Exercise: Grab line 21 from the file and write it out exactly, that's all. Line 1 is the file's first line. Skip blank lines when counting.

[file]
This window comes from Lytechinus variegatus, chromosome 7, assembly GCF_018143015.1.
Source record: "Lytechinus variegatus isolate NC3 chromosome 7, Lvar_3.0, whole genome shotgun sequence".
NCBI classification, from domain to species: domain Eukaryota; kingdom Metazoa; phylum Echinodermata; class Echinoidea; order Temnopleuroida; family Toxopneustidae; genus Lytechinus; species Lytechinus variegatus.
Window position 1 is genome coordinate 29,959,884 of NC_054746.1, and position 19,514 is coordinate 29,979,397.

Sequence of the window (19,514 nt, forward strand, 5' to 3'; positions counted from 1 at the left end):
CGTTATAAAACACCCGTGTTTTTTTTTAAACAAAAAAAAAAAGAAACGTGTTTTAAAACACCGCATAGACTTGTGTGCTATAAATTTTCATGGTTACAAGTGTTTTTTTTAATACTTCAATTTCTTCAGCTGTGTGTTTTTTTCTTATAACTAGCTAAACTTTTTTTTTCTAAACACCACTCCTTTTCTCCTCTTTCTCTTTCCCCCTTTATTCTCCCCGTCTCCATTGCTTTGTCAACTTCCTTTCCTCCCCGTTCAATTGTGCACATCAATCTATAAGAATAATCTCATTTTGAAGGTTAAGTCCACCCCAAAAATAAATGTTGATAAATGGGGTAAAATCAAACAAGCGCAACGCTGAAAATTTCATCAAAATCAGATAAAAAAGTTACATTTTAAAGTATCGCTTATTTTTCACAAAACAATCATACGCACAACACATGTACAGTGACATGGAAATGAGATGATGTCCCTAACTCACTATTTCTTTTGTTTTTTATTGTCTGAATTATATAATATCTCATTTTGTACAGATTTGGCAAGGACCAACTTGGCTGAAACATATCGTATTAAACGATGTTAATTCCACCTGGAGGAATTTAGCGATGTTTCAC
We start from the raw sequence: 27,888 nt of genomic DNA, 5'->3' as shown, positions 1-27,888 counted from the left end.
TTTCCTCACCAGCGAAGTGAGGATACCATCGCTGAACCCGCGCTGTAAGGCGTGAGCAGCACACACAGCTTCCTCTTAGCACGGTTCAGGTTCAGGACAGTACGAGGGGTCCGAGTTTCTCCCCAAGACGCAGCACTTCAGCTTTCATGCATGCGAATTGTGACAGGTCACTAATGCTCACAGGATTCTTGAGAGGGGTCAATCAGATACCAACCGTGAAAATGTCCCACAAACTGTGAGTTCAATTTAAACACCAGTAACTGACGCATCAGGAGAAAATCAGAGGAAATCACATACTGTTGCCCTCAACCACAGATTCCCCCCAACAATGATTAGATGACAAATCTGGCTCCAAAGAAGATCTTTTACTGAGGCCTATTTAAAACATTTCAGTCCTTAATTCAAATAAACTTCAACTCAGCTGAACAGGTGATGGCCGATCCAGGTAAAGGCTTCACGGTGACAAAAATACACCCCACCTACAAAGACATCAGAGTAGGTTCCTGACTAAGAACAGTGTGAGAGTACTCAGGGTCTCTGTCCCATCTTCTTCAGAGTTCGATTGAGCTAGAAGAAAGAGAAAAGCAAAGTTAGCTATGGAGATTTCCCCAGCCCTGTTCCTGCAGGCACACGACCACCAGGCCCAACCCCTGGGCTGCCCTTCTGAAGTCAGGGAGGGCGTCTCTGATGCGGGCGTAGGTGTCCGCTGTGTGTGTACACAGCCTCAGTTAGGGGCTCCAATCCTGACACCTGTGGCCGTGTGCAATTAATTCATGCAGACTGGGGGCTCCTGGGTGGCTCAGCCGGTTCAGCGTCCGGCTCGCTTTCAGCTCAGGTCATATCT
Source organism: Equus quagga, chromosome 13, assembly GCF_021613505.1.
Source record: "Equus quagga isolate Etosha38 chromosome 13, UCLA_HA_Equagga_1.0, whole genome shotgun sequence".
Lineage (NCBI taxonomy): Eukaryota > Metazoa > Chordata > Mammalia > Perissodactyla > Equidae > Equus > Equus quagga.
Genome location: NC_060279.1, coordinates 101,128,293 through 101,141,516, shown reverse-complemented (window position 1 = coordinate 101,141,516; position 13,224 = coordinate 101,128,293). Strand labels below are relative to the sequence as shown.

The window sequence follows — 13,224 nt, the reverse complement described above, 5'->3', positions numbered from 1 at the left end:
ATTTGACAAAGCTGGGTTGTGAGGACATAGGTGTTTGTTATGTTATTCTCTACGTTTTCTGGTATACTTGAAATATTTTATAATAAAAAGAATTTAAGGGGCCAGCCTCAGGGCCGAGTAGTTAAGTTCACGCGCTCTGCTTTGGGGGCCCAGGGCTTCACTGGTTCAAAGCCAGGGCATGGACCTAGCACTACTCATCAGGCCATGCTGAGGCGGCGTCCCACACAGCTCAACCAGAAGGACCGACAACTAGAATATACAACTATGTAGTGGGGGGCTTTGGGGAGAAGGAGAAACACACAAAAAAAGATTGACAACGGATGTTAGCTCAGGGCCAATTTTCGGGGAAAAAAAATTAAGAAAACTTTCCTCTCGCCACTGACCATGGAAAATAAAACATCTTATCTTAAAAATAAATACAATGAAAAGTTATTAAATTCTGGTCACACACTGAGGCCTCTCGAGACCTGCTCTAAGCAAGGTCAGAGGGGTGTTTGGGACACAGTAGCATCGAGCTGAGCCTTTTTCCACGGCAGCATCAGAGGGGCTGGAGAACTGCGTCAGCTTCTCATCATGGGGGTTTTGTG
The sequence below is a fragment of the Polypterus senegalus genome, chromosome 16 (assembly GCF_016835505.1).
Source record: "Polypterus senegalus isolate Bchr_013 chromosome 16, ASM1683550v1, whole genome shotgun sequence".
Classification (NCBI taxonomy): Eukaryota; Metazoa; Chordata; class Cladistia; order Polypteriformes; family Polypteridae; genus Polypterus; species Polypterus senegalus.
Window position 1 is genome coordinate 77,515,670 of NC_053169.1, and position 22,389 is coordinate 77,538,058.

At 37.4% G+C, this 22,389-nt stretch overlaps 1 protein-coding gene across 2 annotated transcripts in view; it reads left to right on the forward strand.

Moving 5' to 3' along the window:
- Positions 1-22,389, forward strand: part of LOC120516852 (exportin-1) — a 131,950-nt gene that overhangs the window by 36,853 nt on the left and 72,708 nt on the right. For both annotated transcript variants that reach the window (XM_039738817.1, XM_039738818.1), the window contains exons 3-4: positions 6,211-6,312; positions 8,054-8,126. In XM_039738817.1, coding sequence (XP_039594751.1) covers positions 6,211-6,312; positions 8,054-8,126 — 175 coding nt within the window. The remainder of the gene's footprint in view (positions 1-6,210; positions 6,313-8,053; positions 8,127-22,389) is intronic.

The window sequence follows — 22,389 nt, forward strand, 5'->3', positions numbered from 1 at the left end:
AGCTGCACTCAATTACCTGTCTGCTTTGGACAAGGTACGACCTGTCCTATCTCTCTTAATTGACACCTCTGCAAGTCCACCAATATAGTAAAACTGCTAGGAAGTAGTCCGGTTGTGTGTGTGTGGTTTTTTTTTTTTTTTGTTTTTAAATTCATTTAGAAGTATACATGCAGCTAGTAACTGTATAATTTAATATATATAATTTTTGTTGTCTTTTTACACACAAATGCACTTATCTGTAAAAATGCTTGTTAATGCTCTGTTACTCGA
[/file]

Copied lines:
- Positions 1-22,389, forward strand: part of LOC120516852 (exportin-1) — a 131,950-nt gene that overhangs the window by 36,853 nt on the left and 72,708 nt on the right. For both annotated transcript variants that reach the window (XM_039738817.1, XM_039738818.1), the window contains exons 3-4: positions 6,211-6,312; positions 8,054-8,126. In XM_039738817.1, coding sequence (XP_039594751.1) covers positions 6,211-6,312; positions 8,054-8,126 — 175 coding nt within the window. The remainder of the gene's footprint in view (positions 1-6,210; positions 6,313-8,053; positions 8,127-22,389) is intronic.